Mothers’ Day is a great day to show appreciation for our mothers.
It is also a day founded to honor women for their role as active, civic-minded peacemakers, working to improve their communities and the world.
Through the month of May, Mothers and Others for Peace explores the history and commitment of women working for peace in “Back to Our Roots,” an exhibit at the Oak Park Public Library, 834 Lake St., in the “Idea Box” gallery just to the right of the entrance lobby.
Learn the birth story of how Mothers’ Day began. Read Julia Ward Howe’s “Original Mothers’ Day Proclamation” of 1870, urging women of all nations to protest the carnage of war.
Honor Mothers’ Day by committing to “one thing you can do for peace,” in your personal life, your community, or the world, and share it on our “What Will You Do to Feed the Roots of Peace?” wall.
Find tips on resolving conflict through Nonviolent Communication, based on Marshall Rosenberg’s teachings.
Find lists of library books on peace and peacemakers — for adults and children.
Read the Illinois State Senate Resolution of 2016 declaring the Saturday before Mothers’ Day to be “Mothers’ Day History Day.”
Join us in a peaceful activity at the “Make a Flower, Give a Flower” workshop to make paper flowers with the intention that for each flower created, you will make another to give away to someone who least expects it, maybe a stranger! The workshops will be held at the OPPL Idea Box on Wednesday, May 9 at 3 p.m., and Saturday, May 12 at 1 p.m. Materials will be provided, and no registration is necessary.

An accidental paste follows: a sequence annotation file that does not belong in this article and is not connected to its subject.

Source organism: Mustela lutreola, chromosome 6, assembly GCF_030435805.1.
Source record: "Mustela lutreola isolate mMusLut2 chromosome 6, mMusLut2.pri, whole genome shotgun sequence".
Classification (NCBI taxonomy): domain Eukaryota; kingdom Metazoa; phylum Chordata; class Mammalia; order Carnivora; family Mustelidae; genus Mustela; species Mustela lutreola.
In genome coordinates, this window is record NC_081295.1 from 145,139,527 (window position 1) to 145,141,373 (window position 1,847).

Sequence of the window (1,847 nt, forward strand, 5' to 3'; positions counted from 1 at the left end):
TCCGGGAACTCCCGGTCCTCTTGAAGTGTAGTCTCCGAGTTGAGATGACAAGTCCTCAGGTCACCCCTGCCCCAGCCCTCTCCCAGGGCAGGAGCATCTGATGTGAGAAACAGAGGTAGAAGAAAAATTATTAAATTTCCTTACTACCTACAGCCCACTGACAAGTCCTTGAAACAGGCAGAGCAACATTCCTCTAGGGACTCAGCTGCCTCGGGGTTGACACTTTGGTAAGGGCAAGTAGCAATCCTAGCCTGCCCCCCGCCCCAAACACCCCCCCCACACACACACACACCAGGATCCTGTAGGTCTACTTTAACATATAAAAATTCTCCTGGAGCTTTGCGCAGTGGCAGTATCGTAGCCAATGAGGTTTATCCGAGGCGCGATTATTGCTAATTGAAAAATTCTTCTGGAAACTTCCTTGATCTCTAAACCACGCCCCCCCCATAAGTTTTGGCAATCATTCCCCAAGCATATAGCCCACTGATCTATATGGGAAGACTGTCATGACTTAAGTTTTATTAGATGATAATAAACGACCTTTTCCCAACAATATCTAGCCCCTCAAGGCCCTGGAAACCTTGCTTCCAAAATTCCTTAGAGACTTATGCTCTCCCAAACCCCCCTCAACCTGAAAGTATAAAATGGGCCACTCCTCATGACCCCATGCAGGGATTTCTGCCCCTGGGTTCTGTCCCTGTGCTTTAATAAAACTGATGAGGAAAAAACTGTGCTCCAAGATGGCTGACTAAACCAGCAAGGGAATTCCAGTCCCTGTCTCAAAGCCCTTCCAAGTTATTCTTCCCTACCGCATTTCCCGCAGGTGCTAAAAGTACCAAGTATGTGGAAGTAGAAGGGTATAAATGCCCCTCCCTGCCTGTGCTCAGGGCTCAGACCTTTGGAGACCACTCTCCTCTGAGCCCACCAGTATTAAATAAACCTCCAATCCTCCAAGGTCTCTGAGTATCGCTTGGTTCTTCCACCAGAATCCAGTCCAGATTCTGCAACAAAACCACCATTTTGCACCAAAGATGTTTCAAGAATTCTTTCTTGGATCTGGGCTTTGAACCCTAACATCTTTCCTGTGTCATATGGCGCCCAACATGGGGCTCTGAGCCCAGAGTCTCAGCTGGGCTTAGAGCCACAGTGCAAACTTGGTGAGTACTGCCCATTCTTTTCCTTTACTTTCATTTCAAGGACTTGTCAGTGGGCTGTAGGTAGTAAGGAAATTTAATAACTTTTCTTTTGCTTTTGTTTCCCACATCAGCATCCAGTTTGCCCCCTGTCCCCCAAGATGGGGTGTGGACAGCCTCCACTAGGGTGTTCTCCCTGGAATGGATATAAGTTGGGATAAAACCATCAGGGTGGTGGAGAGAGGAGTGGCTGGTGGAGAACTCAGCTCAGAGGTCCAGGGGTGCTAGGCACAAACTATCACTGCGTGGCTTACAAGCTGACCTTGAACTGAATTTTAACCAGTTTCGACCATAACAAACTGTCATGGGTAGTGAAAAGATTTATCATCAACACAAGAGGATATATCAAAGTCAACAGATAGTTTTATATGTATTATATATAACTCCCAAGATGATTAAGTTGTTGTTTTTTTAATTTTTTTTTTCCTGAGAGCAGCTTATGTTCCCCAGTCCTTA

Mothers and Others for Peace supports those who work to replace militarism with conflict resolution, consumerism with meaningful community, and impulsivity with civility, and mindful attention to values of peacemaking.
Since 2015, Mothers and Others for Peace has hosted educational events that highlight the history of Mothers’ Day as a day to honor women’s work for peace.
Look for us at: facebook.com/MothersAndOthersForPeace.
Peace and Happy Mothers’ Day.
Mary Rose Lambke, Cynthia Robinson, Mary Ellen Munley, Sue Piha and Diane Scott
Mothers and Others for Peace